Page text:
Whether a signalled intention to use force if certain events occur is or is not a ‘threat’ within Article 2, paragraph 4 of the [UN] Charter depends upon several factors. If the envisaged use of force is itself unlawful, the stated readiness to use it would be a threat prohibited under Article 2, paragraph 4. Thus it would be illegal for a State to threaten force to secure territory from another State, or to cause it to follow or not follow certain political or economic paths. The notions of ‘threat’ and ‘use’ of force under Article 2, paragraph 4 of the Charter stand together in the sense that if the use of force itself in a given case is illegal – for whatever reason – the threat to use such force will likewise be illegal. In short, if it is to be lawful, the declared readiness of a State to use force must be a use of force that is in conformity with the Charter. For the rest, no State – whether or not it defended the policy of deterrence – suggested to the Court that it would be lawful to threaten to use force if the use of force contemplated would be illegal. [paragraph 47; emphasis added]

In affirming general illegality of the threat or use of nuclear weapons under international humanitarian law, the ICJ emphasised that the effects of nuclear weapons are unique, and more severe and long-lasting than those of chemical weapons, which are completely banned regardless of size [paragraphs 35-36]. Thereby it effectively confirmed that nuclear weapons are in the same stigmatised category as chemical and biological weapons – and in many respects far worse.


Among its core prohibitions, the Treaty outlaws both the use and threatened use of nuclear weapons, and therefore places a general prohibition on, and further stigmatises, nuclear deterrence. In so doing, it reinforces existing treaty and custom-based international law on the issue, and recognises the catastrophic humanitarian consequences of nuclear weapon use, and the political, moral and legal standards enjoining non-use. It also reinforces the ICJ’s affirmation that, if a specific action is illegal under customary international law, then plans and preparations to undertake this action would also be illegal.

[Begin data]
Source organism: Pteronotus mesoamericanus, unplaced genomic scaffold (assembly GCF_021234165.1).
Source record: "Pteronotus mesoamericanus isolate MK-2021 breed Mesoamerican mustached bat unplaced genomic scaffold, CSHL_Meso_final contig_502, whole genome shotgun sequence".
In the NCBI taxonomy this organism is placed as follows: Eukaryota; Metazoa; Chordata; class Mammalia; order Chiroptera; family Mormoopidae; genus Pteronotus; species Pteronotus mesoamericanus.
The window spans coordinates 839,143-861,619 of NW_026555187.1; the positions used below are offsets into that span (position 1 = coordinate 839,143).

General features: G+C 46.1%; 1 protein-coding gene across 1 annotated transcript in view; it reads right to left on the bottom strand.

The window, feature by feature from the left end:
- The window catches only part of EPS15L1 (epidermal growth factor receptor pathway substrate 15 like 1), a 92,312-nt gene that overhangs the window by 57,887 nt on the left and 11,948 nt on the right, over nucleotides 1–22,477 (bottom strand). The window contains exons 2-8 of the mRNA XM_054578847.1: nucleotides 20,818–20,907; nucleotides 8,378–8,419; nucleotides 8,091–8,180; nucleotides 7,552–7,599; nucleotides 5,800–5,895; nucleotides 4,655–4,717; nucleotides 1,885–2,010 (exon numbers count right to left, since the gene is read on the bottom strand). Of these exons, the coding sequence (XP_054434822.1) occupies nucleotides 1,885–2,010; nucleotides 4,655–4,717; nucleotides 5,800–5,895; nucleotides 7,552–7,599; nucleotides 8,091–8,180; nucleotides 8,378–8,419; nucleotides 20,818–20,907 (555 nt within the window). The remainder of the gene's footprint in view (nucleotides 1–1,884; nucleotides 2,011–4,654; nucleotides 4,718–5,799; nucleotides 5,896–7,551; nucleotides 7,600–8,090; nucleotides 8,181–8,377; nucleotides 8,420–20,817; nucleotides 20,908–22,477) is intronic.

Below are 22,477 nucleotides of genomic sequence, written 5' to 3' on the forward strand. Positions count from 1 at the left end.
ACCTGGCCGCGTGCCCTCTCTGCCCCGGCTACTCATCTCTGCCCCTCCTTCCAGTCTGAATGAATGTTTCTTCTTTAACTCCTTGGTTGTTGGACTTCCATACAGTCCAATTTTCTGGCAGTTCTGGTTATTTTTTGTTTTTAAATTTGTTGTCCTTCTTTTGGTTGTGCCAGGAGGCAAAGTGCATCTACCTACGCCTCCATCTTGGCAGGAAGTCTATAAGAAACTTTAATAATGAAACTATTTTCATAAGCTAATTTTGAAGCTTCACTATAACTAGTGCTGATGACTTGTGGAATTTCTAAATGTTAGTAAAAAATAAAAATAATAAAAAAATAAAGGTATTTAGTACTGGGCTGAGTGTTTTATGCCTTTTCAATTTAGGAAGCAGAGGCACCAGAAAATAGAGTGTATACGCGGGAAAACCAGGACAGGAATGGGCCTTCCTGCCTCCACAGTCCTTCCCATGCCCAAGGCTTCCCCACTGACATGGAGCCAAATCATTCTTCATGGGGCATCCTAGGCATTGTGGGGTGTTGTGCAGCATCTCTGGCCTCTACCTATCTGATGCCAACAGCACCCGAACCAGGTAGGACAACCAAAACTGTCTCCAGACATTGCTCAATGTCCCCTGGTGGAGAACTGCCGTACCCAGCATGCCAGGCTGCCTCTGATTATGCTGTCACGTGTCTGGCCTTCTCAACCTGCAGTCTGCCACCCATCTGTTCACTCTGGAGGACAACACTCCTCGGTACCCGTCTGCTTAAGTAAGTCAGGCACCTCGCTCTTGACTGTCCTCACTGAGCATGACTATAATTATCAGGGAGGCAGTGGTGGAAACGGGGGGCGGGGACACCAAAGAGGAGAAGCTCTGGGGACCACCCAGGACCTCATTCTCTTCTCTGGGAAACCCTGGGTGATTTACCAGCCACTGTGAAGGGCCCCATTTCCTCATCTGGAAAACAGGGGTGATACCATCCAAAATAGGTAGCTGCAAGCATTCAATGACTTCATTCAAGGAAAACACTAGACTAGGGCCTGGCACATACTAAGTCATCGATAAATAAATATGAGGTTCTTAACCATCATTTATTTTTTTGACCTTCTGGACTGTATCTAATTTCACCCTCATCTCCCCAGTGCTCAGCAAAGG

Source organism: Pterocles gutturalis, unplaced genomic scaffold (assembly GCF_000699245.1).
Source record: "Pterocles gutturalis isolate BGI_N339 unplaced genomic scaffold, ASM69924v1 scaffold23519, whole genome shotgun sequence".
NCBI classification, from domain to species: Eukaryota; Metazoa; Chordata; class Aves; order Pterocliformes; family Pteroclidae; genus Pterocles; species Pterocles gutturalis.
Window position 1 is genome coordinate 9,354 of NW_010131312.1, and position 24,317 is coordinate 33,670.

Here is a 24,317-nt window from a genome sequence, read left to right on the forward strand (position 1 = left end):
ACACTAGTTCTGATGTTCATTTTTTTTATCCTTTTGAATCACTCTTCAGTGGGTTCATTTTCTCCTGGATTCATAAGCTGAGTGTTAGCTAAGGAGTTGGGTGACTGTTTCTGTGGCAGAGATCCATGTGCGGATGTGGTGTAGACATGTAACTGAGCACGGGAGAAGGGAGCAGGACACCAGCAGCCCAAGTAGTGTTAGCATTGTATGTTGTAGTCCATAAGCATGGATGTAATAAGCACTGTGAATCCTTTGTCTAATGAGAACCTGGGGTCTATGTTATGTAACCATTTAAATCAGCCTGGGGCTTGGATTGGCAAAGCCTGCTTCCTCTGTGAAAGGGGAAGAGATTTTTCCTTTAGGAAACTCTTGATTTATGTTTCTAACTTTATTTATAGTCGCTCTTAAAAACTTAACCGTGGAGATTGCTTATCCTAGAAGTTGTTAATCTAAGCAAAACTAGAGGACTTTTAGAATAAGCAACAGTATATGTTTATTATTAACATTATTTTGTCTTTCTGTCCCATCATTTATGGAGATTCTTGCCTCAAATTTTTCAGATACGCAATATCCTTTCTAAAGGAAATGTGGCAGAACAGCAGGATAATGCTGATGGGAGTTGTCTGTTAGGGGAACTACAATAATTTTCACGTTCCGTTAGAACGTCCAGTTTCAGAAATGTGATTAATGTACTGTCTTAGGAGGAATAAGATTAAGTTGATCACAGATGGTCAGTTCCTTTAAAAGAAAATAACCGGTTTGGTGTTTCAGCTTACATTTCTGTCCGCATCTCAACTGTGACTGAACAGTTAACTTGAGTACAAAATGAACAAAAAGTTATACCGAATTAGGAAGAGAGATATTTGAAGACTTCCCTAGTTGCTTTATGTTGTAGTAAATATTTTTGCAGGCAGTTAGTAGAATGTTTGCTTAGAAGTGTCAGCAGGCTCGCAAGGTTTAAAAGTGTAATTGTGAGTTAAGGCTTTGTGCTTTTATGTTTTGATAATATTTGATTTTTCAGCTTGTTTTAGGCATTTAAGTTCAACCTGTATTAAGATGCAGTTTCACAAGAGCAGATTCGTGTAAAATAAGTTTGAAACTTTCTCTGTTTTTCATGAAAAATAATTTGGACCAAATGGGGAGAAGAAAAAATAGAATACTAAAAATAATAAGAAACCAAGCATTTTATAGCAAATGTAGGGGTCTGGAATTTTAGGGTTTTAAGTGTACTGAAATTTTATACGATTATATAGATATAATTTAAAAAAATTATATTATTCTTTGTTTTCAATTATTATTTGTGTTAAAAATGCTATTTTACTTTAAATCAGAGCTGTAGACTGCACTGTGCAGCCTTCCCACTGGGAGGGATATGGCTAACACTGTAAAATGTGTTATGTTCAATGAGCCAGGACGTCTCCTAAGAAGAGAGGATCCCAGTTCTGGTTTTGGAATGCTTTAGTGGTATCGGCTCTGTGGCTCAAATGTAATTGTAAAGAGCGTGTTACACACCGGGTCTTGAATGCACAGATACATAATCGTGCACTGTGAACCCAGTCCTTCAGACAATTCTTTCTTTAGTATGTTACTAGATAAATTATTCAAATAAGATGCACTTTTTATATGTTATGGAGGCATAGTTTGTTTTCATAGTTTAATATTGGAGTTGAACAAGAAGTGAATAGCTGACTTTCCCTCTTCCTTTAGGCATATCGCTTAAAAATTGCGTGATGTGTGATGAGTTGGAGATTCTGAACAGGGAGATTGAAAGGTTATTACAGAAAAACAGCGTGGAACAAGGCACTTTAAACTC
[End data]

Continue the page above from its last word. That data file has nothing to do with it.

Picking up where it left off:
The Government has stated that it will not sign or ratify this Treaty, because of its intention to sustain its reliance on nuclear deterrence. When this issue relates to probably the biggest investment in financial, political and human terms by every British government since World War 2, this flouting of the law comes as no surprise.

However, the crisis between the US and North Korea has exposed the reality that nuclear deterrence is not only unlawful and immoral: it provokes insecurity and irrational recklessness on both sides, and stimulates hostility, nuclear arms racing and proliferation. As such, it is self-defeating and contrary to common sense.

For you, Prime Minister, the solution is clear. To bring the UK Government and Royal Navy back within the law, you should stop requiring the Commanding Officers and crews of the four SSBNs to obey an order to fire. Not only would this be illegal: it would also signal that nuclear deterrence had failed.

Instead, you should announce that, in light of the failure of nuclear deterrence in northeast Asia and urgent need for responsible leadership to avert the most serious confrontation since the 1962 Cuban Missile Crisis, the British Government will sign the Treaty, stand down the deployed SSBN, and encourage other nuclear-armed states to do likewise, thereby rescuing the fractured, dysfunctional nuclear non-proliferation and disarmament regime.

The way will then be open for you to press the US, France and other nuclear-armed states to  stand down their nuclear forces, and join negotiations for the phased elimination of nuclear weapons under international verification and enforcement.

Were the UK to take such a bold, principled initiative, the best way to encourage the other eight nuclear-armed states to reciprocate is to invite them to join the UK in a statement at the 2018 UN High-Level Conference on Nuclear Disarmament. Most non-nuclear NATO and US-allied states, and all UN member states which have signed the Treaty, will gratefully welcome your enlightened leadership, as will the overwhelming majority of citizens worldwide.

I look forward to your reply.

Yours sincerely,

(Robert Green)
Commander, Royal Navy (Ret’d)